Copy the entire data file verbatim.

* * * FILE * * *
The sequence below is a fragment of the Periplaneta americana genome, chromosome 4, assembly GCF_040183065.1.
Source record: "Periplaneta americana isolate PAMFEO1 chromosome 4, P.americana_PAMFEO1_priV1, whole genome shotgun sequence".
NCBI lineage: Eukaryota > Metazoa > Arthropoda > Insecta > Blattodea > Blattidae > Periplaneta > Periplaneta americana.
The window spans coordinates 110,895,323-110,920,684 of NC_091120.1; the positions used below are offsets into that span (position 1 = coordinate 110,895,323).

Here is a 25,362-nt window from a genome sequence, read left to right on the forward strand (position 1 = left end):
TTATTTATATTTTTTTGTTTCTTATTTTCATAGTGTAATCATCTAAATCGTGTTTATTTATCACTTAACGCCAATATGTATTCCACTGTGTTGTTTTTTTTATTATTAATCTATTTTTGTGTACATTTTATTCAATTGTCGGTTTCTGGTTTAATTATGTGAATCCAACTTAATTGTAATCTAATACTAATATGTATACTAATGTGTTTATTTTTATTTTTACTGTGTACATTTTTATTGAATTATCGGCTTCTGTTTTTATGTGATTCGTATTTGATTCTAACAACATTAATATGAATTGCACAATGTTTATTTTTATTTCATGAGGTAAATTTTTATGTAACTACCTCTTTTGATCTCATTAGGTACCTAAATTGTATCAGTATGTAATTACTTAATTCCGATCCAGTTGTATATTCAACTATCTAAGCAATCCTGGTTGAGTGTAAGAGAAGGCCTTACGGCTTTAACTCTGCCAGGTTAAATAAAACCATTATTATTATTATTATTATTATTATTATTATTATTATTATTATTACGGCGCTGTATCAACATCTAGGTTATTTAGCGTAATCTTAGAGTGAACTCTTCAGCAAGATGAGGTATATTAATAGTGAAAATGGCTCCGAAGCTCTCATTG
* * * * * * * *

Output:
The sequence below is a fragment of the Periplaneta americana genome, chromosome 4, assembly GCF_040183065.1.
Source record: "Periplaneta americana isolate PAMFEO1 chromosome 4, P.americana_PAMFEO1_priV1, whole genome shotgun sequence".
NCBI lineage: Eukaryota > Metazoa > Arthropoda > Insecta > Blattodea > Blattidae > Periplaneta > Periplaneta americana.
The window spans coordinates 110,895,323-110,920,684 of NC_091120.1; the positions used below are offsets into that span (position 1 = coordinate 110,895,323).

Here is a 25,362-nt window from a genome sequence, read left to right on the forward strand (position 1 = left end):
TTATTTATATTTTTTTGTTTCTTATTTTCATAGTGTAATCATCTAAATCGTGTTTATTTATCACTTAACGCCAATATGTATTCCACTGTGTTGTTTTTTTTATTATTAATCTATTTTTGTGTACATTTTATTCAATTGTCGGTTTCTGGTTTAATTATGTGAATCCAACTTAATTGTAATCTAATACTAATATGTATACTAATGTGTTTATTTTTATTTTTACTGTGTACATTTTTATTGAATTATCGGCTTCTGTTTTTATGTGATTCGTATTTGATTCTAACAACATTAATATGAATTGCACAATGTTTATTTTTATTTCATGAGGTAAATTTTTATGTAACTACCTCTTTTGATCTCATTAGGTACCTAAATTGTATCAGTATGTAATTACTTAATTCCGATCCAGTTGTATATTCAACTATCTAAGCAATCCTGGTTGAGTGTAAGAGAAGGCCTTACGGCTTTAACTCTGCCAGGTTAAATAAAACCATTATTATTATTATTATTATTATTATTATTATTATTATTATTATTACGGCGCTGTATCAACATCTAGGTTATTTAGCGTAATCTTAGAGTGAACTCTTCAGCAAGATGAGGTATATTAATAGTGAAAATGGCTCCGAAGCTCTCATTG